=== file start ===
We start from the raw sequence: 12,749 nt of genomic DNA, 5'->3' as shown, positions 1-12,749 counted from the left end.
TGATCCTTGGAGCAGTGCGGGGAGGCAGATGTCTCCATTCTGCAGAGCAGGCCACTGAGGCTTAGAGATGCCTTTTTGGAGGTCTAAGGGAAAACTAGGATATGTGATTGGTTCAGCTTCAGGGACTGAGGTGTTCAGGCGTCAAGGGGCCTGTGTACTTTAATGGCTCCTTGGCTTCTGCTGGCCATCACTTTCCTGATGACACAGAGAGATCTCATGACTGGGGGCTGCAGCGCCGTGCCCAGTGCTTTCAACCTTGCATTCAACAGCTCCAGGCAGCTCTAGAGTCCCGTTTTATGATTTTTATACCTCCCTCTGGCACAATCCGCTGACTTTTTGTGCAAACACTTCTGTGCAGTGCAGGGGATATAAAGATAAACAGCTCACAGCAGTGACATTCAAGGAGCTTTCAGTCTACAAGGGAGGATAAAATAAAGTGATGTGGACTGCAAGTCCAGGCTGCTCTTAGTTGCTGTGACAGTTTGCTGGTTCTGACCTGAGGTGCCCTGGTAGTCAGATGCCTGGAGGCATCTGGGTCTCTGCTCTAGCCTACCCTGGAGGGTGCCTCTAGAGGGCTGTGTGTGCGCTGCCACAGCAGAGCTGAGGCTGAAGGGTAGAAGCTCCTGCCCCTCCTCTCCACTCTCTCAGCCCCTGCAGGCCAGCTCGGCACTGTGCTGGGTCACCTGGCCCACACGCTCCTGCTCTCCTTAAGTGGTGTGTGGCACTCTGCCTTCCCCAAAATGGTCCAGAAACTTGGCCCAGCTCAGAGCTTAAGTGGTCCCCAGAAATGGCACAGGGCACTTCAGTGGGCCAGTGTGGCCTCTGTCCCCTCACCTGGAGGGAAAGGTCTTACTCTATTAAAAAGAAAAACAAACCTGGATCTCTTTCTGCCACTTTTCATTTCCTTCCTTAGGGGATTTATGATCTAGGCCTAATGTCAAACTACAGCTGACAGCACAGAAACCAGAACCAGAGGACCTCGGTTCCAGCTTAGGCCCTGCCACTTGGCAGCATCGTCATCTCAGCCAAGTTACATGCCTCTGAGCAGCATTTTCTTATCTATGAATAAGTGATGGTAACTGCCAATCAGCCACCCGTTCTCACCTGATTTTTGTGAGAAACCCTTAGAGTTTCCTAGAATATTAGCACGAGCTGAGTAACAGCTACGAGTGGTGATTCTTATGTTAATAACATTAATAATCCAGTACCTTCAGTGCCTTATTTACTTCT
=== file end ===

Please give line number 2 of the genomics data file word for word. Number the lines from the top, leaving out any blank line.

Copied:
TGATCCTTGGAGCAGTGCGGGGAGGCAGATGTCTCCATTCTGCAGAGCAGGCCACTGAGGCTTAGAGATGCCTTTTTGGAGGTCTAAGGGAAAACTAGGATATGTGATTGGTTCAGCTTCAGGGACTGAGGTGTTCAGGCGTCAAGGGGCCTGTGTACTTTAATGGCTCCTTGGCTTCTGCTGGCCATCACTTTCCTGATGACACAGAGAGATCTCATGACTGGGGGCTGCAGCGCCGTGCCCAGTGCTTTCAACCTTGCATTCAACAGCTCCAGGCAGCTCTAGAGTCCCGTTTTATGATTTTTATACCTCCCTCTGGCACAATCCGCTGACTTTTTGTGCAAACACTTCTGTGCAGTGCAGGGGATATAAAGATAAACAGCTCACAGCAGTGACATTCAAGGAGCTTTCAGTCTACAAGGGAGGATAAAATAAAGTGATGTGGACTGCAAGTCCAGGCTGCTCTTAGTTGCTGTGACAGTTTGCTGGTTCTGACCTGAGGTGCCCTGGTAGTCAGATGCCTGGAGGCATCTGGGTCTCTGCTCTAGCCTACCCTGGAGGGTGCCTCTAGAGGGCTGTGTGTGCGCTGCCACAGCAGAGCTGAGGCTGAAGGGTAGAAGCTCCTGCCCCTCCTCTCCACTCTCTCAGCCCCTGCAGGCCAGCTCGGCACTGTGCTGGGTCACCTGGCCCACACGCTCCTGCTCTCCTTAAGTGGTGTGTGGCACTCTGCCTTCCCCAAAATGGTCCAGAAACTTGGCCCAGCTCAGAGCTTAAGTGGTCCCCAGAAATGGCACAGGGCACTTCAGTGGGCCAGTGTGGCCTCTGTCCCCTCACCTGGAGGGAAAGGTCTTACTCTATTAAAAAGAAAAACAAACCTGGATCTCTTTCTGCCACTTTTCATTTCCTTCCTTAGGGGATTTATGATCTAGGCCTAATGTCAAACTACAGCTGACAGCACAGAAACCAGAACCAGAGGACCTCGGTTCCAGCTTAGGCCCTGCCACTTGGCAGCATCGTCATCTCAGCCAAGTTACATGCCTCTGAGCAGCATTTTCTTATCTATGAATAAGTGATGGTAACTGCCAATCAGCCACCCGTTCTCACCTGATTTTTGTGAGAAACCCTTAGAGTTTCCTAGAATATTAGCACGAGCTGAGTAACAGCTACGAGTGGTGATTCTTATGTTAATAACATTAATAATCCAGTACCTTCAGTGCCTTATTTACTTCT